[dropcap]9[/dropcap]  Ditto clothes.

[dropcap]10[/dropcap]  I rarely go to bed later than midnight because I have to be up in the morning. This is a much more enjoyable shift than I expected.

[dropcap]11[/dropcap]  The most valuable skill I’ve ever developed is my ability to listen. It’s brought me great things in life.

[dropcap]12[/dropcap]  Don’t interrupt.

[dropcap]13[/dropcap]  Always sleep on a draft before sending it off. You’ll spot loads of stuff.

[dropcap]14[/dropcap]  Pain and heartbreak are as horrific as they are necessary to become a fully grown and rounded person. My capacity to heal has helped me shape and know myself, though seeking damage willingly is a toxic and dangerous trait.

[dropcap]15[/dropcap]  Be as generous as you can be, but avoid truly selfish people. You should never share with people you’ll end up resenting.

[dropcap]16[/dropcap]  Take care of your feet, they are the tyres of your body.

[dropcap]17[/dropcap]  Know and do what you’re good at, but don’t be afraid to be the worst at something. Even Jimi Hendrix sucked at guitar once.

[dropcap]18[/dropcap]  We’re all in this together.

[dropcap]19[/dropcap]  Be optimistic and assume the best of people. Better to be magnanimous and wrong than bitter and right.

[dropcap]20[/dropcap]  Fight shyness. There’s nothing wrong with being an introvert, but getting to know other people easily is opening your life and your heart to a universe of possibilities.

[dropcap]21[/dropcap]  Getting up early is pretty much always worthwhile. That’s why it’s hard.

[dropcap]22[/dropcap]  Living in the future is cool if you think about it at all:


[dropcap]23[/dropcap]  Learning to enjoy things you didn’t before is a way to find happiness almost anywhere.

[dropcap]24[/dropcap]  Travelling is one of the best ways to spend time and money, as long as you venture out of your comfort zone.

[dropcap]25[/dropcap]  Nothing is static or absolute, life is a series of balancing acts and feedback loops. Making the journey isn’t like walking, it’s more like surfing.

[dropcap]26[/dropcap]  Don’t be afraid to cry (in moderation). (Warning! Spoiler for the finale for The US Office)

[dropcap]27[/dropcap]  A key to a healthy relationship is respect for one another’s passions. You get that for free if those passions are shared, but if not, take a genuine interest.

[dropcap]28[/dropcap]  Arrogance isn’t confidence, honesty is.

[dropcap]29[/dropcap]  It’s okay to be afraid, but sometimes you have to be brave as well.

[dropcap]30[/dropcap]  The way you do anything is the way you do everything.

Many thanks to Mr. Homer Goes To Washington for the awesome banner pic.

Dictator’s debut gig

My good mate Richard Doran-Sherlock has teamed up with James Walmsley, Megan Riordan and Robin Ball for a new project called Dictator. I went along to their debut gig in The Workman’s Club. They have some great tunes, and even though Robin was being subbed on drums by Phil Doran, who only learned the set a few hours before the show, the rhythm section was really tight, driving the strong vocals and well-written songs. Here are some shots!



Barry’s Bespoke Bakery available on the RTÉ Player

[dropcap]T[/dropcap]he Short Short I produced Barry’s Bespoke Bakery is available to watch on the RTÉ Player for a little while. If you live in Ireland and haven’t seen it yet, this is the only way to see it online. I’m afraid that it is not available to watch if you are outside of Ireland.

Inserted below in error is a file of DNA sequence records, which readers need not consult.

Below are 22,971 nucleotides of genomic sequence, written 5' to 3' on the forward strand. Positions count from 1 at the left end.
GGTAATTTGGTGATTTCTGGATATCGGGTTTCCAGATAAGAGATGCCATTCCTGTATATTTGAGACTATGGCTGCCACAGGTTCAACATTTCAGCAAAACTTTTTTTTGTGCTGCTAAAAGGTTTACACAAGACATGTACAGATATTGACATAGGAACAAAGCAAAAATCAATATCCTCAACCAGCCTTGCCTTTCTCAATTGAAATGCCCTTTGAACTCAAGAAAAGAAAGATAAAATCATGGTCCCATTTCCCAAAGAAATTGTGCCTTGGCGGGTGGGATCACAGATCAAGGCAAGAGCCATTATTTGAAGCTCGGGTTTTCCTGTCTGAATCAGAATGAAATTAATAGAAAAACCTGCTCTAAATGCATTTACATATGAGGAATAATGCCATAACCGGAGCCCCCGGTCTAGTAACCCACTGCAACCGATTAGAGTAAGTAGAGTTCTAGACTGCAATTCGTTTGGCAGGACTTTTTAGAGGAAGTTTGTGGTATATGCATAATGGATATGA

This is so it doesn’t affect out international festival run. If you are abroad and would like to see the film, keep an eye on our screenings page, where we post details of all upcoming screenings.
This version on the RTÉ Player will expire on Wednesday the 17th of July, 2013. Please do watch it before then if you can and tell me what you think!



[dropcap]U[/dropcap]niquely Dublin have most wonderfully seen their way to selecting Horse in The Hole for their shortlist. We are exhibiting in the Little Museum of Dublin for the next few weeks until the 26th of April. The exhibition is open and free to the public. Please do stick your head in and have a look at our entry and the other works if you’re in the vicinity.



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The competition’s being run by The Little Museum of Dublin with the support of Dublin City Council and we’re delighted to have been shortlisted – given the quality of the other nominees, we’re in esteemed company. The grand prize of this competition is decided by public vote; you can vote here:

[button link=”http://www.uniquelydublin.ie/” target=”_blank” color=”green”]Cast Your Vote Here![/button]




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Things I Learned From Joss Whedon

[intro]I went to see Joss Whedon’s new film Much Ado About Nothing today, followed by a talk from the man himself. I came away feeling inspired, below are a few of the things Nathalie and I spoke about, that were rattling around in my head on the way home.[/intro]

[dropcap]1.[/dropcap] Character always comes first. Whether it’s a douchebag in Much Ado About Nothing, or Hawkeye in The Avengers. I’m reminded of a great quote I heard from Denis: [cite]What does he want, and why can’t he?[/cite] Motivation is everything.

[dropcap]2.[/dropcap] Collaborate carefully. Joss made a point of saying that he worked with his friends, and that he picked those friends up as he went from project to project. He clearly worked hard to get them and to keep them, and he credits them with bringing a lot of ideas and energy to their projects.

[dropcap]3.[/dropcap] Make what you write. As he pointed out, these days there’s no excuse for not constantly producing and writing your own material. I’ve been feeling quite itchy (no, not down there) lately to get out there and get making things again. I get this point completely.

[dropcap]4.[/dropcap] Don’t be afraid to stay small. This crossed over with something Gabe Newell said on a podcast recently. Being small means you can be nimble and quick, and can leapfrog the competition. You don’t need to be part of the machine, you can build and drive your own business around your own content.

[dropcap]5.[/dropcap] Be humble but confident. Joss was humble, eager to acknowledge the work of others and to make light of his efforts, but he wasn’t falsely modest, or insincere. It’s important to always stay real and connected to the reality of your successes and failures.